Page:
P. 57 n.), belongs even to the most ancient MSS., and to the Asoka inscriptions of the 3rd century B.C. When these specially Indian features have been allowed for, Baler contends that the symbols borrowed from the Semitic alphabet can be carried back to the forms of the Phoenician and Moabite alphabets.
The inscription is of the same type as the Asoka inscriptions, but, in Buhler's opinion (Journal of the Royal Asiatic Society, xxx., 1898, p. 389), is older than Asoka's time.
This last institution indeed is not found in the ancient Vinaya, but was almost certainly modelled on the traditional account of the similar assemblies convoked by Asoka and other Buddhist sovereigns in India every fifth year.
- The now generally accepted date of the Buddha is arrived at by adding together two numbers, one being the date of the accession of Asoka to the throne, the second being the length of the interval between that date and that of the death of the Buddha.
It is heard of first as the residence of Asoka (afterwards emperor), when viceroy of, the western provinces.
James Prinsep was then devoting his rare genius to the decipherment of the early inscriptions of northern India, especially those of Asoka in the 3rd century B.C. He derived the greatest assistance from Tumour's work not only in historical information, but also as regards the forms of words and grammatical inflexions.
The first empire, called Maurya,reached its greatest extent in the time of Asoka (264-227 B.C.), who ruled from Afghanistan to Madras.
The existence, a few miles beyond the Nepalese frontier, of an inscribed pillar had been known for some years when, in 1895, the discovery of another inscribed pillar at Nigliva, near by, led to the belief that this other, hitherto neglected, one must also be an Asoka pillar, and very probably the one mentioned by Hsuan Tsang.
The latter give the names of the donors of particular portions of the architectural ornamentation, and most of them are written in the characters used before and after the time of Asoka in the middle of the 3rd century B.C. The monuments are Buddhist, the bas-reliefs illustrate passages in the Buddhist writings, and the inscriptions make use of Buddhist technical terms. Some of the smaller topes give us names of men who lived in the Buddha's time, and others give names mentioned among the missionaries sent out in the time of Asoka.
It is not possible from the available data to fix the exact date of any of these topes, but it may be stated that the smaller topes are probably of different dates both before and after Asoka, and that it is very possible that the largest was one of three which we are told was erected by Asoka himself.
Asoka was the grandson of Chandragupta, the founder of the Maurya (Peacock) dynasty, who had wrested the Indian provinces of Alexander the Great from the hands of Seleucus, and he was the son of Bindusara, who succeeded his father Chandragupta, by a lady from Champa.
Senart (Paris, 1891); chapters on Asoka in T.
After the death of the great Buddhist king, Asoka (c. 231), the Maurya empire began to break up, and it was finally destroyed about fifty years later when Pushyamitra Sunga murdered the Maurya king Brihadratha and founded the Sunga dynasty.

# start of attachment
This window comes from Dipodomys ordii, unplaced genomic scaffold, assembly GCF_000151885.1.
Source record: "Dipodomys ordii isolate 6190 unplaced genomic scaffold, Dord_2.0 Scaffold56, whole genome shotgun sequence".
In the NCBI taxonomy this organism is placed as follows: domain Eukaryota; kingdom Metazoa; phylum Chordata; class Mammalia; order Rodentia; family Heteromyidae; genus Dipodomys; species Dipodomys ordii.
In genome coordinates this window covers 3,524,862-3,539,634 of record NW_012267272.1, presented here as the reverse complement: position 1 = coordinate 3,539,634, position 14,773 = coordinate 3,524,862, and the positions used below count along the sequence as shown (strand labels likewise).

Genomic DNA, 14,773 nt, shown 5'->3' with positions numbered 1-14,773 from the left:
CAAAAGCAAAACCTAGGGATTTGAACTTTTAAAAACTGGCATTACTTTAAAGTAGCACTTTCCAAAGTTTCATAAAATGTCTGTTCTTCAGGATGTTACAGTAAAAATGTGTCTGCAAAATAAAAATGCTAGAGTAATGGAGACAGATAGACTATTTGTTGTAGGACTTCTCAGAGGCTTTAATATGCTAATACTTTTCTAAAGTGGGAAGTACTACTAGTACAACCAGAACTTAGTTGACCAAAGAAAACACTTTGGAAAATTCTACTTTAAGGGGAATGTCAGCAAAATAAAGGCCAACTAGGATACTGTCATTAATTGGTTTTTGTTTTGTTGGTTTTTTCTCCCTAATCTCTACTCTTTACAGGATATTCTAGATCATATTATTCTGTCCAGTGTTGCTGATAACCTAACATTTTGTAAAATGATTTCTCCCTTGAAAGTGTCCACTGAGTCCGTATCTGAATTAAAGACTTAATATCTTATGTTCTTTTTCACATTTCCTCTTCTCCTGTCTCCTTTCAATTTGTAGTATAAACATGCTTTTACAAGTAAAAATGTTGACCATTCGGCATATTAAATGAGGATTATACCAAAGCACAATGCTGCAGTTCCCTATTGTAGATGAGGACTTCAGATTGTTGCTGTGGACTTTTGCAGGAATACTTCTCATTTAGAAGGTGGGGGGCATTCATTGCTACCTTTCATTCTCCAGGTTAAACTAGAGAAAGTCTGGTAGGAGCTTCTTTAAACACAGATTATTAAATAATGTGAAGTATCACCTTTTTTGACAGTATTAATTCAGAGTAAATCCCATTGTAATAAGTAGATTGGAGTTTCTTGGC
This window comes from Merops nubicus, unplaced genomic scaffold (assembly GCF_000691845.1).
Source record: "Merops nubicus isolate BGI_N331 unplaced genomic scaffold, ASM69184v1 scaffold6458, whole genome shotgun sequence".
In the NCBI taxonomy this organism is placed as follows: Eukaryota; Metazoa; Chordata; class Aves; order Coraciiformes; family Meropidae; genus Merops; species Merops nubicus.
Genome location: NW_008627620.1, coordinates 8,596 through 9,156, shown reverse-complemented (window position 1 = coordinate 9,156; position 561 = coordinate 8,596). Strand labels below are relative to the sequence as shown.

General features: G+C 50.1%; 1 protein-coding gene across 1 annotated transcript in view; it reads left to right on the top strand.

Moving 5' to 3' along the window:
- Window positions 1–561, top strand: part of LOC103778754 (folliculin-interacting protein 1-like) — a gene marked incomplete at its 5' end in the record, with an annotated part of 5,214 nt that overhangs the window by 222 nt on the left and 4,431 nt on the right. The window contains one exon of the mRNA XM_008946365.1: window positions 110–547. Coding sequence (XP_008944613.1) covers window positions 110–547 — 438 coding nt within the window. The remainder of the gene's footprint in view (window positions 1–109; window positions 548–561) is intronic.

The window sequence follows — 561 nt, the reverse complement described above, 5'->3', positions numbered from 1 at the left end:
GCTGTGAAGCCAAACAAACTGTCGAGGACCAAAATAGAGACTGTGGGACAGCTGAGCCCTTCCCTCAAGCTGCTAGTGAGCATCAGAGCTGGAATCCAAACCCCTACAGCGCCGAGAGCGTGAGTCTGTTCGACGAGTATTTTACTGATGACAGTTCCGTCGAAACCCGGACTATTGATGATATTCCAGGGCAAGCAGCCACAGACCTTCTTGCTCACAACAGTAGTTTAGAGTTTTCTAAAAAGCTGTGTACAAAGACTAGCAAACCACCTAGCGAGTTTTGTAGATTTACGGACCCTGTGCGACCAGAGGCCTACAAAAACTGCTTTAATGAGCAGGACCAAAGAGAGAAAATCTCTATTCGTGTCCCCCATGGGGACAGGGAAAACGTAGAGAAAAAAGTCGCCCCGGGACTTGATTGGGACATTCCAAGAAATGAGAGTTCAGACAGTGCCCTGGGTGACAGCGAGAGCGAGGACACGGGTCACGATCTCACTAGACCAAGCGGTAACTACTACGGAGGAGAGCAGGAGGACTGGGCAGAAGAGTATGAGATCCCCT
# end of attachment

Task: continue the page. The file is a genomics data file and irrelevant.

Descendants of Asoka continued, however, to subsist in Magadha as subordinate rajas for many centuries; and as late as the 8th century A.D.
Tradition states that Asoka set up 64,000 memorial columns; and the thirty-five inscriptions extant in our own day show how widely these royal sermons were spread over India.
Asoka did not think it enough to convert the inferior races without looking after their material interests.
Antiochus Theos (grandson of Seleucus Nicator) and Asoka (grandson of Chandragupta), who ruled these two monarchies in the 3rd century B.C., made a treaty with each other (256).
The Chola kingdom, like the Pandya, is mentioned by the Sanskrit grammarian Katyayana in the 4th century B.C., and was recognized by Asoka as independent.
The first figure, that of the date of Asoka, is arrived at by the mention in one of his edicts of certain Greek kings, as then living.
On the death of Asoka in 231 B.C. the empire of the Mauryas broke up, and their heritage in the west fell to the Andhra dynasty of the Satavahanas of Paithan on the Godavari, a Dravidian family whose dominion by 200 B.C. stretched across the peninsula from the deltas of the Godavari and Kistna to Nasik and the Western Ghats.
After thirty-seven years of war he set himself to emulate Asoka and became a patron of art and literature.
The name here used by the chronicler for Pali is "the Magadhi tongue," by which expression is meant, not exactly the language spoken in Magadha, but the language in use at the court of Asoka, king of Kosala and Magadha.
15-19) mentions that he saw there an Asoka pillar, with a horse on the top, which had been split, when Hsuan Tsang saw it, by lightning.
The name Piyadassi is the official epithet always used by Asoka in his inscriptions when speaking of himself.
Smith, Edicts of Asoka (1909).
In this way Kanishka and his Kashmir council became in some degree to the northern or Tibetan Buddhists what Asoka and his council had been to the Buddhists of Ceylon and the south.'
It was also the seat of the Nlaurya Empire, founded by Chandragupta, which extended over all India under Asoka; and, later, of the powerful Gupta dynasty.
After careful analysis, he decided not to go.
His empire rivalled that of Asoka, extending from the Hugli on the east to the Jumna and Chambal on the west, and from the foot of the Himalayas on the north to the Nerbudda on the south.